Acoustic guitarists can seem shortchanged in the march to modernity through technology. The folks at ToneWoodAmps seem to be doing their best to change that. The ToneWoodAmp ($249 direct) uses a combination of DSP (digital signal processor) and a surface exciter to vibrate the back of an acoustic guitar, producing sound effects such as reverb, echo, delay, tremolo and more.
To use it, you need a pickup on your guitar. The output of the pickup is sent to the ToneWoodAmp and the sound comes out of the guitar’s sound hole. It lets you add effects without using an external amplifier. In other words, you can sit around the campfire, miles from an electric plug, and still add reverb, delay and other effects to your acoustic instrument. The ToneWoodAmp operates on three AA batteries for an average of ten hours. Batteries are easily replaceable through a battery door.
The device can also be used as a multi-effect processor when you amplify your guitar. You can connect the output jack to an amp or P.A. system and use the blend mode to dial in the amount of guitar and/or effect you want to send.
In addition to the ToneWoodAmp’s internal DSP, it can also connect with all iDevices, so you can use your iPhone, iPad etc. to experiment with an unlimited number of effects; even play Virtual MIDI instruments, all played through the body of the guitar and emanating from the sound hole. To do this you will need an iDevice adapter for an additional $9.95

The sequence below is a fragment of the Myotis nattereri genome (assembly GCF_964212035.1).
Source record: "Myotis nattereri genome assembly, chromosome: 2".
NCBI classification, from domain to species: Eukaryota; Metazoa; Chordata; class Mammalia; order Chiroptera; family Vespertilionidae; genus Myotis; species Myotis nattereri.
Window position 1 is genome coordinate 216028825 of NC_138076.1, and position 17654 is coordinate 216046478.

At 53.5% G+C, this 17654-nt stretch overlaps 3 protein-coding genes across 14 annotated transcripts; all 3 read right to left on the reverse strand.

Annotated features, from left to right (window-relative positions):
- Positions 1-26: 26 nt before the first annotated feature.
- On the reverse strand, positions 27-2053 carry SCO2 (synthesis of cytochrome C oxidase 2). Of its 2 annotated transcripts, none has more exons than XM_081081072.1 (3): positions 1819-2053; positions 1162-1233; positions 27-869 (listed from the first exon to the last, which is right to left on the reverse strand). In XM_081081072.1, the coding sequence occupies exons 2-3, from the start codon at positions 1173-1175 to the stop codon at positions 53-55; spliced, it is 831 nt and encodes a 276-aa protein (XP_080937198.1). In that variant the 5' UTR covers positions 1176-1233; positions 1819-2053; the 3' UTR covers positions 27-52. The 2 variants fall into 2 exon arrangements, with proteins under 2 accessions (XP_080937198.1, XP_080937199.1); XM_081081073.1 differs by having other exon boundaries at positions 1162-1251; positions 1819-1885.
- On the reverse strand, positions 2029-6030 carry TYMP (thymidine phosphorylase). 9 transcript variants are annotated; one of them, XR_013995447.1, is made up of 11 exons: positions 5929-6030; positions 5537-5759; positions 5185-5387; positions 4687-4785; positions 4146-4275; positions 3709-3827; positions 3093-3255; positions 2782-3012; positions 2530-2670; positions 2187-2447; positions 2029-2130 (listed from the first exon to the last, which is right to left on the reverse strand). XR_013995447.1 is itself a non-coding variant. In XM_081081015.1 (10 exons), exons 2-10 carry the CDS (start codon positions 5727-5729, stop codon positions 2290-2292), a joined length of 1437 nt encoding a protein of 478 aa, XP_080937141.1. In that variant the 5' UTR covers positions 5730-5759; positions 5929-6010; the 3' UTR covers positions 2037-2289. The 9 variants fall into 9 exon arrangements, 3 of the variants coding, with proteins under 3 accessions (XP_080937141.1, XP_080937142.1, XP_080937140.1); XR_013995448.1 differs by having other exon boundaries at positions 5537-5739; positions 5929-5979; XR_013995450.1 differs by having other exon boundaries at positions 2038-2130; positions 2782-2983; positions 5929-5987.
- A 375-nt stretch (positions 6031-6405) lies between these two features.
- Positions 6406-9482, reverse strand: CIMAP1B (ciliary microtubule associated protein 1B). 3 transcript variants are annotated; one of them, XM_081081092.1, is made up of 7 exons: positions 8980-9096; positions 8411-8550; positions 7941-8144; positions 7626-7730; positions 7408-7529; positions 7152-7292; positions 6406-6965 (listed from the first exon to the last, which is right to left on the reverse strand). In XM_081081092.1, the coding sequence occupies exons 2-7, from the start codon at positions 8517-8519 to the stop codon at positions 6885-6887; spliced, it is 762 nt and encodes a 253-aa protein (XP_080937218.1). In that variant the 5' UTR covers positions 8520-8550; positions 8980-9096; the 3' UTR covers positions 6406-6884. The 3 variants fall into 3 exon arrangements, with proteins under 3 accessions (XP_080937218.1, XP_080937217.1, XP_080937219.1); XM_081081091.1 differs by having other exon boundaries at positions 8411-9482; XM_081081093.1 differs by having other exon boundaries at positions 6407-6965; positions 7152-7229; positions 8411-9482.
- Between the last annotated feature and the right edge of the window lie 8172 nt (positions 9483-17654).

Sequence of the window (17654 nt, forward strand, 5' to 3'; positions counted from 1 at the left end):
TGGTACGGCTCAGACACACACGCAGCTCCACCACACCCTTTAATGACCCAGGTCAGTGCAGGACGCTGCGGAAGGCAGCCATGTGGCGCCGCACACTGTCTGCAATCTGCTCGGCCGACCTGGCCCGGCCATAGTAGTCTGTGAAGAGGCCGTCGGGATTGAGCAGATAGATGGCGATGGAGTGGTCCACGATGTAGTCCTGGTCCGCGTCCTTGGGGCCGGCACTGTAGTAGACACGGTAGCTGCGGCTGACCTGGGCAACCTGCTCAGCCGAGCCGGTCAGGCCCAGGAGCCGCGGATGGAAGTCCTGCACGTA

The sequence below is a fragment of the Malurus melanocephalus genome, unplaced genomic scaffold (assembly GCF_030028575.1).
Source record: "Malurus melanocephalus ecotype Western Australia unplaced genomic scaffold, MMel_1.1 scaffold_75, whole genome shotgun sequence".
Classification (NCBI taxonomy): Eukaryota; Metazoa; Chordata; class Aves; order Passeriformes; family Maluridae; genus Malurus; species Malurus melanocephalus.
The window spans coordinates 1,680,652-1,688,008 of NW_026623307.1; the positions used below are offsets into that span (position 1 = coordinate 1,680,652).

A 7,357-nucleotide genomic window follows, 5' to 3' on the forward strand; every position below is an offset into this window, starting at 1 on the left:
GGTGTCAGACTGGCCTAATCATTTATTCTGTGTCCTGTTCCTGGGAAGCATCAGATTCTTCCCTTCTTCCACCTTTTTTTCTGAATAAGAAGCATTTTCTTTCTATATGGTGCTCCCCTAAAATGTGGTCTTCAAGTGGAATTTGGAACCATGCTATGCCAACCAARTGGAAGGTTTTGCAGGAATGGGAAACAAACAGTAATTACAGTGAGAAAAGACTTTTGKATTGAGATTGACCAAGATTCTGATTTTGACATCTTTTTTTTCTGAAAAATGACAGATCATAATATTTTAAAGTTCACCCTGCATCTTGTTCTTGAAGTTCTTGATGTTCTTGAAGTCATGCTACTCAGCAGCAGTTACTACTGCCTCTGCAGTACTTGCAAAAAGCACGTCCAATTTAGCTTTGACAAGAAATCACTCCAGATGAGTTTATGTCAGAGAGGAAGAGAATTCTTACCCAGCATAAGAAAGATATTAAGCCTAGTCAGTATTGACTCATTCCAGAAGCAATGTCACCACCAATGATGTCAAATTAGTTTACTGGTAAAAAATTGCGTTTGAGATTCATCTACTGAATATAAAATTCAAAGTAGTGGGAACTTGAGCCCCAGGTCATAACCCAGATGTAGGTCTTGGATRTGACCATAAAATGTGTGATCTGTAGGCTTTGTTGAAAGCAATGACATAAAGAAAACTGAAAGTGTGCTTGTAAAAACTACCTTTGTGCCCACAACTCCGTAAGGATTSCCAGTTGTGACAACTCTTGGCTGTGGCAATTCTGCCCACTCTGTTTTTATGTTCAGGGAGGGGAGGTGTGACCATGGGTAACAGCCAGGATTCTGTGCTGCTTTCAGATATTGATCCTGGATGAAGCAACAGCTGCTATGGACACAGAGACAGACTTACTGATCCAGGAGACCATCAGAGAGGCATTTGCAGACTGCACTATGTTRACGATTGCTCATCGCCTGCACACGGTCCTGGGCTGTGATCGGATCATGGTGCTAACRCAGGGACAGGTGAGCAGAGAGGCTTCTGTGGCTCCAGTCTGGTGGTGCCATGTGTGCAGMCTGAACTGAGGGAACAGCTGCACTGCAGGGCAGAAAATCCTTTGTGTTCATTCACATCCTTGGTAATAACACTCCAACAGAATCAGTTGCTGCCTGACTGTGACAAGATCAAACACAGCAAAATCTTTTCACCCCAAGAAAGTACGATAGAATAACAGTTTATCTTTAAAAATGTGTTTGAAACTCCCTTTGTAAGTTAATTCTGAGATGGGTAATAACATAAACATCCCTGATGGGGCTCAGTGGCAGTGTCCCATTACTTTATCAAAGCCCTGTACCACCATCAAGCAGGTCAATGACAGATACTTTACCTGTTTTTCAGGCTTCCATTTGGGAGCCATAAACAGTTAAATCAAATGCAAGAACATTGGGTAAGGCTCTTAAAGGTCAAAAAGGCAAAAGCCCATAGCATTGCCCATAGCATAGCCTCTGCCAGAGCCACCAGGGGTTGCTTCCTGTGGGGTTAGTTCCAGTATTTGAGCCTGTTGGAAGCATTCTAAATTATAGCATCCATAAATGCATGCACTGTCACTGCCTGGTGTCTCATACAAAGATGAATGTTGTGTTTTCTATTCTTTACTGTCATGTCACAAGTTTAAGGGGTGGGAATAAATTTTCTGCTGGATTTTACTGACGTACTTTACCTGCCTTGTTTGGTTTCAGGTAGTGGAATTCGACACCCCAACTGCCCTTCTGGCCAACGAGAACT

The initial installation and setup of the ToneWoodAmp requires no tools and has no permanent impact on the guitar. After the initial install, detaching and attaching the ToneWoodAmp is simple. It can be installed on any flat or (slightly) arched-back acoustic guitar. Steel string guitars sporting magnetic pickups and both nylon and steel string guitars with under saddle Piezo pickups will work. If you get an X-Brace for each of your acoustic guitars ($29 each) you can easily move one ToneWoodAmp from instrument to instrument.
The ToneWoodAmp is not located in the center of the instrument’s back but more on the edge. In most seating situations it should have no contact with your body. The unit weighs roughly 8oz.
This is an overview, not a review. I haven’t tried it myself, but it looked interesting enough to let Guitar Moderne readers know about it.